LED lamp: How do I have to die?

LED
image-post_led-lamp-die

New technologies in outdoor lighting, such as LED lamps, redefine the way we work, and also the way we need to think about outdoor lighting. And one of the things we now have to think about is how to best plan the ideal end of life of such lamps.

We do have to realize that with the advent of new light sources such as LEDs for outdoor professional lighting, new challenges face specialized manufacturers in outdoor lighting, Philips Lumec being one of them. One of those challenges is first and foremost ensuring a safe level of lighting at all time, even if the LED lamps do not die below at a certain level as others do. For example, high pressure lamps die at more than 50 % of their light emission.

That being said, it is difficult to signal the end of lamp life with the new LED lamps. As mentioned before, they have an extremely long lifetime. Also, contrary to other types of lamps, LEDs do not completely extinguished after a certain number of hours. The lamp emits less light until it reaches a minimum level of illumination. LEDs, in fact, gradually reduce their flow until they reach less than 1 % of light.

In that perspective, here is a question we, as professionals in outdoor lighting, need to ask ourselves: How can we identify the end of a “useful” and secure life of a LED lamp on a street light so that it is replaced with a new one? Because LED lamps show absolutely no sign that their useful lifetime use is reached, they cannot be replaced as planned in the initial photometric study, and thus reduce light levels below the minimum level established that will guarantee the safety of the people that need it and depend on it.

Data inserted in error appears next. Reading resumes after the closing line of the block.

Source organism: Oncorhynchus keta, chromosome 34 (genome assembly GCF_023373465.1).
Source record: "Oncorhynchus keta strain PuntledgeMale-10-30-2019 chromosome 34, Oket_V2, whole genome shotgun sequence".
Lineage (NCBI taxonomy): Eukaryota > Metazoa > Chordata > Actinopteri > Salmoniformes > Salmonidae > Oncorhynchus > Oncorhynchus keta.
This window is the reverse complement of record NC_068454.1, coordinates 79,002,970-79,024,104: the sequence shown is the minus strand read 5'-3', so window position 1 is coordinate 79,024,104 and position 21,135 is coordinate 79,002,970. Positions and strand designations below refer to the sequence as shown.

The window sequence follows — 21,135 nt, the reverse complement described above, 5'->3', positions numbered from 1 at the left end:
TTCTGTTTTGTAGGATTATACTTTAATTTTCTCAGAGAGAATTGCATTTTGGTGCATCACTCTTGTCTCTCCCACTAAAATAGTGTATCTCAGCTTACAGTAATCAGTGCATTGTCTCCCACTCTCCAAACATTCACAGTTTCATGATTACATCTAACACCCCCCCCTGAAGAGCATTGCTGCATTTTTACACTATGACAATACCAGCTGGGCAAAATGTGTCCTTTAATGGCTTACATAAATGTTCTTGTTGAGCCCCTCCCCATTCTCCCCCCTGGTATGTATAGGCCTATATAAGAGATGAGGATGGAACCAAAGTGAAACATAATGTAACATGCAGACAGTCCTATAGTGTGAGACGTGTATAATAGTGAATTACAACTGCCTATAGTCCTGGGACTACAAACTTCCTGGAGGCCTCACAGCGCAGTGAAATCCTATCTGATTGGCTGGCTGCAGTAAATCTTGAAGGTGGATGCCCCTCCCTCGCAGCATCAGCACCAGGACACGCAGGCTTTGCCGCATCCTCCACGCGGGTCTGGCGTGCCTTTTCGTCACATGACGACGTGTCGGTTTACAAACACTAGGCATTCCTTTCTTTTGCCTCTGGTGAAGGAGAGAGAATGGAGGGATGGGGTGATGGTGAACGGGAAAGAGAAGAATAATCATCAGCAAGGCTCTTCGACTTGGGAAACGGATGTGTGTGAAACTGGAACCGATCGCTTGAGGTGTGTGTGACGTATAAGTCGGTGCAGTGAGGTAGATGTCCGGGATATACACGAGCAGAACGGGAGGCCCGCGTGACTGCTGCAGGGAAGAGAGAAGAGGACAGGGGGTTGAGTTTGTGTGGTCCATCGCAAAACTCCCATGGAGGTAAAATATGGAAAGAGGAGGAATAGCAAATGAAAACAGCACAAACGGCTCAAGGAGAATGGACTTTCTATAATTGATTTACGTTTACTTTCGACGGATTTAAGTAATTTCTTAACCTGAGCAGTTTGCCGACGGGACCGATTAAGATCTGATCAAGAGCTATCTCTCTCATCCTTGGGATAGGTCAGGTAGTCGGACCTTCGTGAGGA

Several options can be used, but they might not suit everyone. Among them, one possibility is to turn off the lamp when the lifetime is reached. As the old models of lamps do, why not keep the same clear and compelling evidence for maintenance?

Another option could be to flash the light when it is put into function. Residents could then complain to the city due to a “visual discomfort”.

But we also need to ask ourselves, as professionals in outdoor lighting, what would happen in remote areas? We could perhaps repeat the flashing all night, but is that a safe and wise solution? Or perhaps flashing very fast (with ten cycle per second, for example), something that can be felt but that does not diminish the lighting of the lamp on the ground?

Maybe this is where Dynamic controls will be really useful. With remote management tools, we will be able to anticipate when and when to proceed maintenance on LED lamps.

We are curious to know what your thoughts are on that phenomenon. Tell us what you think would be the “ideal” end of life of a LED lamp. Because it is a challenge that concerns us all.

Do not forget that we, as a community of professionals in outdoor lighting, need to share our knowledge in order to come up with the best and safest solutions for the people we work for and serve, whether it be citizens, cities, constructions firms, architects and so on. So please, do not hesitate to share your ideas with us.

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